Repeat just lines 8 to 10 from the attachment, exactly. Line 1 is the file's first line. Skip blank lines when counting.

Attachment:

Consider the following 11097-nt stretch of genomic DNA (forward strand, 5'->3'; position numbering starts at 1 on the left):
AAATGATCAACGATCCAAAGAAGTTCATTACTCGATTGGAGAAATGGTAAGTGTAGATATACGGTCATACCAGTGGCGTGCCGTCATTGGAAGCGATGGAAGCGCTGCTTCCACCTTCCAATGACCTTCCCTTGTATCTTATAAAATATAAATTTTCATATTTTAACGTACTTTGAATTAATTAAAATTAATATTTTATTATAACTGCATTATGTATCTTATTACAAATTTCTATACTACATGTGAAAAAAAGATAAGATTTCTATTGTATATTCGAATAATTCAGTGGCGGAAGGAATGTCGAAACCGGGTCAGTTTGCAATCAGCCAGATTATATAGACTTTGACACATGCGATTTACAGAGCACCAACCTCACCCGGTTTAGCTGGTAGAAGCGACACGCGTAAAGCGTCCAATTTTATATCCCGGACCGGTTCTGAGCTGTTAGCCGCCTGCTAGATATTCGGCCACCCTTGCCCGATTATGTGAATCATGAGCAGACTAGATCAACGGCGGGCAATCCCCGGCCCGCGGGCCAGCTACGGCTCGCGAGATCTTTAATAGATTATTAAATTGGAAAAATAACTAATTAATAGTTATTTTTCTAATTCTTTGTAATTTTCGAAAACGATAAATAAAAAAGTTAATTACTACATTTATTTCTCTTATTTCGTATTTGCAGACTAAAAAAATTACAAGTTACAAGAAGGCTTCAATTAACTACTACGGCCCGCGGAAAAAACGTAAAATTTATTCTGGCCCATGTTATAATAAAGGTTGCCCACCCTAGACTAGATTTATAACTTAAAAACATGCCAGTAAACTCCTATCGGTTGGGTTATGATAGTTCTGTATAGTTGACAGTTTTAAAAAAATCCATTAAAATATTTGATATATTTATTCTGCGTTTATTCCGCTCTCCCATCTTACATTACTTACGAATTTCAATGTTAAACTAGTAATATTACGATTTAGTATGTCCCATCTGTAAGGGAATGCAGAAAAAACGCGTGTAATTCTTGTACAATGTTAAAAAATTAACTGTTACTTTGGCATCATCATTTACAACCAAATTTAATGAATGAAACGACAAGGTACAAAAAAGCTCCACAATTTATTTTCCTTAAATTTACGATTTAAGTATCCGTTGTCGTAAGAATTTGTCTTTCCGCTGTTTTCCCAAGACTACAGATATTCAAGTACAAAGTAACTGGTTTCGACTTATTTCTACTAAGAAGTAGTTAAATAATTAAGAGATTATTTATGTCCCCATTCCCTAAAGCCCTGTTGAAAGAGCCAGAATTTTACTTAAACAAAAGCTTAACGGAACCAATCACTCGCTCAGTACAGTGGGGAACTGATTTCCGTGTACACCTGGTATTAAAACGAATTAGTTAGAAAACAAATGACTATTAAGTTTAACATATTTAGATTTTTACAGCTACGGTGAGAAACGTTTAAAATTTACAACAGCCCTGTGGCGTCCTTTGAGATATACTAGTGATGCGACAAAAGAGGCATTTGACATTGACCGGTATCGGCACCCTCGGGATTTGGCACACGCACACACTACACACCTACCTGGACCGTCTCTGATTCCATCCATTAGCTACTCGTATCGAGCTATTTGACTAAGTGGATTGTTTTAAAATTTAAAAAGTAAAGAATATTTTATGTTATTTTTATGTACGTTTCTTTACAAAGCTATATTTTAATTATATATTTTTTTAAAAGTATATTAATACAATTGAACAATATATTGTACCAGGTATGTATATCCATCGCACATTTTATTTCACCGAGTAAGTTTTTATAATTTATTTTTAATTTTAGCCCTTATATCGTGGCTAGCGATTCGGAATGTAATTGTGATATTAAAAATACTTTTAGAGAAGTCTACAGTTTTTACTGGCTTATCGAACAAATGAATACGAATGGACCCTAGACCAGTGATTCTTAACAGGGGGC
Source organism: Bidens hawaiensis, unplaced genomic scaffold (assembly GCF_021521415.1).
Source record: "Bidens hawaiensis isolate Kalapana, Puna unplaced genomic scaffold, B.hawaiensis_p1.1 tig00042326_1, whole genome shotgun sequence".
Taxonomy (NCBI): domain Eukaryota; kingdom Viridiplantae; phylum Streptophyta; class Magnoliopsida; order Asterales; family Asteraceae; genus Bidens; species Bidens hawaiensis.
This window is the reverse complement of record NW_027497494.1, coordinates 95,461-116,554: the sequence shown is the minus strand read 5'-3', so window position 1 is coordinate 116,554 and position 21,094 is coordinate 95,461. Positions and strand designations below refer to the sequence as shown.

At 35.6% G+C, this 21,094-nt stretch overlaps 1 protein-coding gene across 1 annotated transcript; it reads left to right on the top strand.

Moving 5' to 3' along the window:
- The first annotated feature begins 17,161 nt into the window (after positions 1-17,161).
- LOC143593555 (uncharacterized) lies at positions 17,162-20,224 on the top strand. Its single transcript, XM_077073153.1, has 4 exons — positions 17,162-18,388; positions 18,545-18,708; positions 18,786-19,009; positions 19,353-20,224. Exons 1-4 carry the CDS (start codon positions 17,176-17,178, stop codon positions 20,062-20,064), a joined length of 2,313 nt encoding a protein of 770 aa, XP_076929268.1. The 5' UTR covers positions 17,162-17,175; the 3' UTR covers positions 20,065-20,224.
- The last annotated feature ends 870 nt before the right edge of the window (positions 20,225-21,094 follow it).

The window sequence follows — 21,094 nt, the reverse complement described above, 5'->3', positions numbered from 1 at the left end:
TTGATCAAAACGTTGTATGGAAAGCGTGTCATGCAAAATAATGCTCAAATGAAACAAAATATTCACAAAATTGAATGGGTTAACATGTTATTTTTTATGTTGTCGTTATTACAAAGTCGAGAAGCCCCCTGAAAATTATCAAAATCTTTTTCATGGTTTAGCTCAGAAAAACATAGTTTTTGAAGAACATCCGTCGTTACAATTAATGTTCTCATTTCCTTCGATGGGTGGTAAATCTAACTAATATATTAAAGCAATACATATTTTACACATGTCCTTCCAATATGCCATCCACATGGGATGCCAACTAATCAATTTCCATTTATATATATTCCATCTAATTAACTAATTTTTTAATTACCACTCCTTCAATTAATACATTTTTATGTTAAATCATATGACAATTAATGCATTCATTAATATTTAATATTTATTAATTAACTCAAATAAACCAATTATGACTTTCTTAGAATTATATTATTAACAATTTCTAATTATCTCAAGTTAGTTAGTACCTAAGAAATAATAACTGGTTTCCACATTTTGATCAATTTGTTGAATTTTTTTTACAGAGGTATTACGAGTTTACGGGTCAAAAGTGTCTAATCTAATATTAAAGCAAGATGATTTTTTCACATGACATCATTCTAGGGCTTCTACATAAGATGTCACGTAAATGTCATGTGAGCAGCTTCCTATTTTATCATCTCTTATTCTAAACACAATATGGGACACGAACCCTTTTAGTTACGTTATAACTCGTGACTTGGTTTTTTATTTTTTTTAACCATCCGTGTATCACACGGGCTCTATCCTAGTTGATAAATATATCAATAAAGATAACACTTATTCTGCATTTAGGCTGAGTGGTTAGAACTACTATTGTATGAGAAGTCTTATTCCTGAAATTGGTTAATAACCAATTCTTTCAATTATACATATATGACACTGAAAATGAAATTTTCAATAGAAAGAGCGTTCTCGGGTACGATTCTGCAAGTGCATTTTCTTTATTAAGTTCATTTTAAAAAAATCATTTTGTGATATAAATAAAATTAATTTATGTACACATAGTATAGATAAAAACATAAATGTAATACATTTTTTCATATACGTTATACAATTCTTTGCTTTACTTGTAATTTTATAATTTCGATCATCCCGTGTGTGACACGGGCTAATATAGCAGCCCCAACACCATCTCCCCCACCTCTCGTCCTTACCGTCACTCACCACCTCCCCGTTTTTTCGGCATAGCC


Moving 5' to 3' along the window:
- The first annotated feature begins 17,161 nt into the window (after positions 1-17,161).
- LOC143593555 (uncharacterized) lies at positions 17,162-20,224 on the top strand. Its single transcript, XM_077073153.1, has 4 exons — positions 17,162-18,388; positions 18,545-18,708; positions 18,786-19,009; positions 19,353-20,224. Exons 1-4 carry the CDS (start codon positions 17,176-17,178, stop codon positions 20,062-20,064), a joined length of 2,313 nt encoding a protein of 770 aa, XP_076929268.1. The 5' UTR covers positions 17,162-17,175; the 3' UTR covers positions 20,065-20,224.